Burnett Hillman Streeter

From Wikipedia, the free encyclopedia
  (Redirected from B. H. Streeter)
Jump to navigation Jump to search

B. H. Streeter
Provost of The Queen's College, Oxford
In office
Dean Ireland's Professor of the Exegesis of Holy Scripture
University of Oxford
In office
Preceded byCuthbert Turner
Succeeded byRobert Lightfoot

Burnett Hillman Streeter (17 November 1874 – 10 September 1937) was a British biblical scholar and textual critic.

Grave at the cemetery Hörnli, Riehen, Basel


Streeter was born in London and educated at The Queen's College, Oxford. He was ordained in 1899 and was a member of the Archbishop’s Commission on Doctrine in the Church of England (from 1922 to 1937). In 1910, Streeter formed a group of Oxford dons known as The Group, which met weekly to discuss theological topics. He attended the 1935 Nuremberg Rally.[1] He wrote a dozen volumes in the fields of philosophy of religion, comparative religion, and New Testament textual studies.

He was Dean Ireland's Professor of the Exegesis of Holy Scripture at the University of Oxford from 1932 to 1933, when he became Provost of Queen's College.

The most important work of Streeter was The Four Gospels: A Study of Origins (1924), in which he proposed a "four-document hypothesis" (instead of the "two-source hypothesis") as a new solution to the synoptic problem.[2] In this work, he also developed the theory of "local texts" in the manuscript transmission of the New Testament (pp. 27–50). Johann Leonhard Hug was his forerunner.[3]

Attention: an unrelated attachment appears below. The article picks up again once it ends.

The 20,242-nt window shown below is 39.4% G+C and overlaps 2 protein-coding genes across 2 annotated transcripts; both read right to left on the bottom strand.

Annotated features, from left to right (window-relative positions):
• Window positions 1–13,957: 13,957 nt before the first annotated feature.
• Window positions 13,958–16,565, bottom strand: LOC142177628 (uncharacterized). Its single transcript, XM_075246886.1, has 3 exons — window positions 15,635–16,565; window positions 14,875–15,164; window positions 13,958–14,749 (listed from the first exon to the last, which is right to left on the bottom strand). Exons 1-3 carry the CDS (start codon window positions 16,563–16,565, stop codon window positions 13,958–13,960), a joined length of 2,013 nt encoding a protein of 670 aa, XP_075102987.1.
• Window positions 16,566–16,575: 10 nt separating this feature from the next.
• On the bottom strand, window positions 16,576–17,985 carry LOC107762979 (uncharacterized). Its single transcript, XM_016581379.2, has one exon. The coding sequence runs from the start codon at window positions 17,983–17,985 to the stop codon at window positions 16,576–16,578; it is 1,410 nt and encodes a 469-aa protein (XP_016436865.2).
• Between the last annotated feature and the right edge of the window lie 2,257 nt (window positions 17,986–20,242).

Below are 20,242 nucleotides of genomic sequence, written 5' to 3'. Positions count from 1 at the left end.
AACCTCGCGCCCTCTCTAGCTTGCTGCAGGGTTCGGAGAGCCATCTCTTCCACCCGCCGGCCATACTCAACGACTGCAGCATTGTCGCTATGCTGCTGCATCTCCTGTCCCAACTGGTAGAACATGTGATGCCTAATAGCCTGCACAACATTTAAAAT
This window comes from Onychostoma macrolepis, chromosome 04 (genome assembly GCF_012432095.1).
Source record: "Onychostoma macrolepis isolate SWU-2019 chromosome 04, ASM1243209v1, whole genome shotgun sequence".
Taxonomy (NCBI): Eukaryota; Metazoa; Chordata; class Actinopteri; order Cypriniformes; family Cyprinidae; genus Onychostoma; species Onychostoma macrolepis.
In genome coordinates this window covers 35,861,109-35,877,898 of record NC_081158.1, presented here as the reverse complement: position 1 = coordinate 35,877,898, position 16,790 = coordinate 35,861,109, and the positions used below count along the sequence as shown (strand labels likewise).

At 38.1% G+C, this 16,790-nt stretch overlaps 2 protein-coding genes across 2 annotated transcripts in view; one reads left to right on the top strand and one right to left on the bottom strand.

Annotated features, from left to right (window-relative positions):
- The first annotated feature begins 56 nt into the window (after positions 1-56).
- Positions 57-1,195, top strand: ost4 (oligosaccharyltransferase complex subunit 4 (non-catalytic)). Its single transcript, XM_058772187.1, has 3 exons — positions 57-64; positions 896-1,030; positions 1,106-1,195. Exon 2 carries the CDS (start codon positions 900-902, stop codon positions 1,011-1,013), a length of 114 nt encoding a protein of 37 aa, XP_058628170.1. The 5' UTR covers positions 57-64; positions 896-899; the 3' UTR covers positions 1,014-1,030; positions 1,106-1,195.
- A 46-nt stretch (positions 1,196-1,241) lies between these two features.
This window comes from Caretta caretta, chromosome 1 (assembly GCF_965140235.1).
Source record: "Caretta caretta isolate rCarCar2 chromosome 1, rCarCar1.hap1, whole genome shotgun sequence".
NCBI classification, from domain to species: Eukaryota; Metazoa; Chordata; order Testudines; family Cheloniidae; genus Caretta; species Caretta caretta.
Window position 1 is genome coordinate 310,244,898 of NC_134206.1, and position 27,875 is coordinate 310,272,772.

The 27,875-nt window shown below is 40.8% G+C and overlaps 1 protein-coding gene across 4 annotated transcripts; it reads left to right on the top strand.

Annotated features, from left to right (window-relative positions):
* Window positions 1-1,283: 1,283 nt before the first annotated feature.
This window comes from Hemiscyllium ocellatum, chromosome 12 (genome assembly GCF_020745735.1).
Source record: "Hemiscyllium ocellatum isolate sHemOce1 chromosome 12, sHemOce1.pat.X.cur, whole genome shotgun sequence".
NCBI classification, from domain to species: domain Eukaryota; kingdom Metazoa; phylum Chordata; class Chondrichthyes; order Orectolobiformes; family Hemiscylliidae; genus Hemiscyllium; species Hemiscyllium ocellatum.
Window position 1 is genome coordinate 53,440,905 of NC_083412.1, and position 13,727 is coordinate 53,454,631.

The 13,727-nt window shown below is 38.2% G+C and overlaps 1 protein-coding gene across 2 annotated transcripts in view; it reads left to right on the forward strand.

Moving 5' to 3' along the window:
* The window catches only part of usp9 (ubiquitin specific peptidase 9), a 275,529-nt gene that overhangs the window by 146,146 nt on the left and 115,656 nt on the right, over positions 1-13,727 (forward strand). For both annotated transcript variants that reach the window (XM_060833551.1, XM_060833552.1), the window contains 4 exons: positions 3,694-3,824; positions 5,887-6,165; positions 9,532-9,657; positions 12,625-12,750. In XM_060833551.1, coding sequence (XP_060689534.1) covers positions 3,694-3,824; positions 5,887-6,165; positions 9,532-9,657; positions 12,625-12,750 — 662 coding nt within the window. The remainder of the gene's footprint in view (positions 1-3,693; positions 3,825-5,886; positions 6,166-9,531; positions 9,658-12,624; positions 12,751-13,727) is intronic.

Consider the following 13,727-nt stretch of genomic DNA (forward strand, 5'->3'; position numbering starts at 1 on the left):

Streeter found a new textual family: Caesarean text-type. He remarked a close textual relationship between Codex Sinaiticus and Vulgate of Jerome.

Streeter and his wife, Irene, were the only passengers on a Koolhoven FK.50, HB-AMO which crashed into Mount Kelleköpfli on a flight from Basel to Bern on 10 September 1937. The crew started the descent to Basel in low visibility due to foggy conditions. The plane hit Mount Kelleköpfli located near Waldenburg, 25 kilometers southeast from the Basel airport. The pilot Walter Eberschweiler and the Streeters were killed immediately, while the radio operator/navigator Hans Huggler survived the accident, but was severely injured.



  1. ^ Frank Buchman - A Life, Garth Lean, Constable 1985
  2. ^ The Four Gospels, a Study of Origins treating of the Manuscript Tradition, Sources, Authourship, & Dates, (1924), pp. 223-270.
  3. ^ Metzger, Bruce M.; Ehrman, Bart D. (2005). The Text of the New Testament: Its Transmission, Corruption and Restoration. New York - Oxford: Oxford University Press. p. 215. ISBN 978-0-19-516122-9.

Further reading[edit]

  • John M. Court, Burnett Hillman Streeter, (17 November 1874 – 10 September 1937), in: ExpT 118.2006, Nr.1, S. 19-25.

External links[edit]